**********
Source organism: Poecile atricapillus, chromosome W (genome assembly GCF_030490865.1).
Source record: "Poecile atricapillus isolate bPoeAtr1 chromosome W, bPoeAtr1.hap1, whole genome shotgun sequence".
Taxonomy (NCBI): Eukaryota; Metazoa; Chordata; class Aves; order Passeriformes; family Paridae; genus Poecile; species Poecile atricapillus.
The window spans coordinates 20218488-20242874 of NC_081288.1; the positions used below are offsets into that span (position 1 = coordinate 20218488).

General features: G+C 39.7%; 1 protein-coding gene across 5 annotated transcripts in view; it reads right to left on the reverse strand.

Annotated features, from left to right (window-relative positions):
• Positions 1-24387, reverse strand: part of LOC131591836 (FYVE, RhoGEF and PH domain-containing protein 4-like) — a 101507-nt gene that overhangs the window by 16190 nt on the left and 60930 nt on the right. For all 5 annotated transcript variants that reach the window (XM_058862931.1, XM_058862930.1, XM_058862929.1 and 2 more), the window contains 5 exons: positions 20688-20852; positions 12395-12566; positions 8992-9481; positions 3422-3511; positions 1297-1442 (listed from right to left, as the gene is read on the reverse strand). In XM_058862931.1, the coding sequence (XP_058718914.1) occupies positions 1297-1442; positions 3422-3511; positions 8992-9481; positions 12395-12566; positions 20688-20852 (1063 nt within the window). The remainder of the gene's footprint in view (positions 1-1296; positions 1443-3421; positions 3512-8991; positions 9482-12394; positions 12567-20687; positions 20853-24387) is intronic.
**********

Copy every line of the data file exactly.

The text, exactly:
Source organism: Poecile atricapillus, chromosome W (genome assembly GCF_030490865.1).
Source record: "Poecile atricapillus isolate bPoeAtr1 chromosome W, bPoeAtr1.hap1, whole genome shotgun sequence".
Taxonomy (NCBI): Eukaryota; Metazoa; Chordata; class Aves; order Passeriformes; family Paridae; genus Poecile; species Poecile atricapillus.
The window spans coordinates 20218488-20242874 of NC_081288.1; the positions used below are offsets into that span (position 1 = coordinate 20218488).

General features: G+C 39.7%; 1 protein-coding gene across 5 annotated transcripts in view; it reads right to left on the reverse strand.

Annotated features, from left to right (window-relative positions):
• Positions 1-24387, reverse strand: part of LOC131591836 (FYVE, RhoGEF and PH domain-containing protein 4-like) — a 101507-nt gene that overhangs the window by 16190 nt on the left and 60930 nt on the right. For all 5 annotated transcript variants that reach the window (XM_058862931.1, XM_058862930.1, XM_058862929.1 and 2 more), the window contains 5 exons: positions 20688-20852; positions 12395-12566; positions 8992-9481; positions 3422-3511; positions 1297-1442 (listed from right to left, as the gene is read on the reverse strand). In XM_058862931.1, the coding sequence (XP_058718914.1) occupies positions 1297-1442; positions 3422-3511; positions 8992-9481; positions 12395-12566; positions 20688-20852 (1063 nt within the window). The remainder of the gene's footprint in view (positions 1-1296; positions 1443-3421; positions 3512-8991; positions 9482-12394; positions 12567-20687; positions 20853-24387) is intronic.